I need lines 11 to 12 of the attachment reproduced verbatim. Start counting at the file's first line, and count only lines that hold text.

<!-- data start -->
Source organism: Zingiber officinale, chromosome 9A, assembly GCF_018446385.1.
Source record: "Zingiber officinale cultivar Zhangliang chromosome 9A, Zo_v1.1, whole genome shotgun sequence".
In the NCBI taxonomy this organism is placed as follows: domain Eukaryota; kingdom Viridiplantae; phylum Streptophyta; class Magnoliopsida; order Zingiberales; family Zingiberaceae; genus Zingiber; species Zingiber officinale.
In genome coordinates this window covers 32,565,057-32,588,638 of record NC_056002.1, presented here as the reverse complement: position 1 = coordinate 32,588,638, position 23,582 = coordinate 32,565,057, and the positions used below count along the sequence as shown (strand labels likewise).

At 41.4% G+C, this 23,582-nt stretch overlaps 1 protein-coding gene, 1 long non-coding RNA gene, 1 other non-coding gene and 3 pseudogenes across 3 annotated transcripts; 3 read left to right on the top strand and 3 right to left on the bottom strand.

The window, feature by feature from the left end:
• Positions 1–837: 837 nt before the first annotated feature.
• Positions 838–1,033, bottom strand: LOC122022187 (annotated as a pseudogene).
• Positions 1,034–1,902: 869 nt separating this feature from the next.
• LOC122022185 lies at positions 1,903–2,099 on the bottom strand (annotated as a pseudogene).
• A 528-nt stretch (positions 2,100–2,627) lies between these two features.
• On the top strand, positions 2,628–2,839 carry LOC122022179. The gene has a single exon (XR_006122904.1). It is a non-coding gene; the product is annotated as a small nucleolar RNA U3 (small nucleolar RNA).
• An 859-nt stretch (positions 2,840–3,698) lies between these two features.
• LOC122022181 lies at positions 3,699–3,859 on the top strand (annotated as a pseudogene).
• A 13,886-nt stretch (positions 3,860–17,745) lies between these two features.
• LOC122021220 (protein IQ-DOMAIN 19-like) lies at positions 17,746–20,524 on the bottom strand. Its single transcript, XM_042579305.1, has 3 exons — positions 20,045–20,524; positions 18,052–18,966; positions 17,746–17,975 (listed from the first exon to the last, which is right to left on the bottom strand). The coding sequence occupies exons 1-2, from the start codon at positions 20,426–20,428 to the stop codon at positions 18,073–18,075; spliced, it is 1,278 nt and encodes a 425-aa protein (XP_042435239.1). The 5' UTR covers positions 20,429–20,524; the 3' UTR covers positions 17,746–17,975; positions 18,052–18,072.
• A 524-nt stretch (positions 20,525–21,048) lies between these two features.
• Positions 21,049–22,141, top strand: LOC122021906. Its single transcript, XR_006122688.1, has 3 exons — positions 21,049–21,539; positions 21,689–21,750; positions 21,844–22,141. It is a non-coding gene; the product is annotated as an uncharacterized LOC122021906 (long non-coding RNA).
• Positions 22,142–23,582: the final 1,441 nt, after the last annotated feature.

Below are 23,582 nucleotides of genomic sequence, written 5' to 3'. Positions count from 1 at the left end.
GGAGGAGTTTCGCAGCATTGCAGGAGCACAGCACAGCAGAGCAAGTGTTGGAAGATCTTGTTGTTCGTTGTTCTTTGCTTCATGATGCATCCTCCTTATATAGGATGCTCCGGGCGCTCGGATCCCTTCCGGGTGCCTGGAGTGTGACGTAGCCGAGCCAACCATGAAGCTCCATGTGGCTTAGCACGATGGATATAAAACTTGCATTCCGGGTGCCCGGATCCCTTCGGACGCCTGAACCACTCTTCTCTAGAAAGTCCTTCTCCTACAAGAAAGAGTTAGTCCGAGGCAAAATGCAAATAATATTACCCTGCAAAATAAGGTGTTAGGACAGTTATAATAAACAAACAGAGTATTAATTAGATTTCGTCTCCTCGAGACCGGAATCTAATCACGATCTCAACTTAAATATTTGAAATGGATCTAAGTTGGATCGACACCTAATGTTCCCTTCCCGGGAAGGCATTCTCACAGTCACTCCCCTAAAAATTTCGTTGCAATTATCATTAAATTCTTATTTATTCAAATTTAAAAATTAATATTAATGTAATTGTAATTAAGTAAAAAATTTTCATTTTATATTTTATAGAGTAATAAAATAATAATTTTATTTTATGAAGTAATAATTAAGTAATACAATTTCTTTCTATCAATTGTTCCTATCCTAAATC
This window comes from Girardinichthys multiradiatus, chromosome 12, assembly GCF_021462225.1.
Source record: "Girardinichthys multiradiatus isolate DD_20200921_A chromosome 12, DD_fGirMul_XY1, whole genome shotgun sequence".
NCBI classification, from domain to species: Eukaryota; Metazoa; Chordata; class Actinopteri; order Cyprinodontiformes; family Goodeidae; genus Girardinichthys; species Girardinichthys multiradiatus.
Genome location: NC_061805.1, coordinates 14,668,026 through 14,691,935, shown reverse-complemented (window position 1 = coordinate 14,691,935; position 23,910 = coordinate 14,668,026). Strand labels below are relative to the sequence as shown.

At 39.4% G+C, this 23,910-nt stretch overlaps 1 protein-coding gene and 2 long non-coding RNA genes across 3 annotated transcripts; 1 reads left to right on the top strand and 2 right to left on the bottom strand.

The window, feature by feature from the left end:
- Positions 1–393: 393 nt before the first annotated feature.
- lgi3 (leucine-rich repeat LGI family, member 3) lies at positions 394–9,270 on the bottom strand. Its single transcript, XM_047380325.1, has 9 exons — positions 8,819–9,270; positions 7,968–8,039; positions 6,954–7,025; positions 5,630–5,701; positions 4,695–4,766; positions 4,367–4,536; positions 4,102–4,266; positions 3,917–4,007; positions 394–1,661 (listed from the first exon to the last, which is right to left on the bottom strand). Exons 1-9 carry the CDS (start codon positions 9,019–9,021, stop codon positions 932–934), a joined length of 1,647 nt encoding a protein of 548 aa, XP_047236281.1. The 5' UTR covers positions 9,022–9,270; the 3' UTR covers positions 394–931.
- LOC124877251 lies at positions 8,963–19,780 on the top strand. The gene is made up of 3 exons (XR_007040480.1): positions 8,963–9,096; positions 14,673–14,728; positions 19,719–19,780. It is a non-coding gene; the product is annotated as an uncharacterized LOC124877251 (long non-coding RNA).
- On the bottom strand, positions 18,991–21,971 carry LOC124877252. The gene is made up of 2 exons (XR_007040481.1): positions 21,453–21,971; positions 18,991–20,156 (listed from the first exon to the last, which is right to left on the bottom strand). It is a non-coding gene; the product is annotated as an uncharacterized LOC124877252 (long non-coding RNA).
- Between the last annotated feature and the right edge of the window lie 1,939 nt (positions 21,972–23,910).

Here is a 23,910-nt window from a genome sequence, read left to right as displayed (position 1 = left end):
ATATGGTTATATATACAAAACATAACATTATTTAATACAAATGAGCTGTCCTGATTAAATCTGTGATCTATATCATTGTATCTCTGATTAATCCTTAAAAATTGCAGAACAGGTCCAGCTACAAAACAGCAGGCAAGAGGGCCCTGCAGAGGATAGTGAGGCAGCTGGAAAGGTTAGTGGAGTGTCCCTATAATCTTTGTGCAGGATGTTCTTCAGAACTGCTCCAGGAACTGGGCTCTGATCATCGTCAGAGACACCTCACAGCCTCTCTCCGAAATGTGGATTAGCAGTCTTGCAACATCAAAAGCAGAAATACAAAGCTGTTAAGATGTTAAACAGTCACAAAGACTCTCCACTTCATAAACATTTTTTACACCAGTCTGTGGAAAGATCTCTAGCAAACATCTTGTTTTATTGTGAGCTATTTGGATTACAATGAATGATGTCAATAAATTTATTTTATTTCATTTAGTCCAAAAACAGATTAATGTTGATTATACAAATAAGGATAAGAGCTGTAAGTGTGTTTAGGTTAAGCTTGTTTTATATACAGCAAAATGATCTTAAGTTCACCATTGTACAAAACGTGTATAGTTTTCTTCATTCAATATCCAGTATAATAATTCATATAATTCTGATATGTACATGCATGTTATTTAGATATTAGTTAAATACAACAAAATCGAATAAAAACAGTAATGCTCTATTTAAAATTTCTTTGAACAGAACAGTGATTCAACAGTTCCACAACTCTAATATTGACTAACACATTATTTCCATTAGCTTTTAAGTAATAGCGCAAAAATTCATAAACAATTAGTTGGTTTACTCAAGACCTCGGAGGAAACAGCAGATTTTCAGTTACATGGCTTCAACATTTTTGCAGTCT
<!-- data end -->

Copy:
• A 528-nt stretch (positions 2,100–2,627) lies between these two features.
• On the top strand, positions 2,628–2,839 carry LOC122022179. The gene has a single exon (XR_006122904.1). It is a non-coding gene; the product is annotated as a small nucleolar RNA U3 (small nucleolar RNA).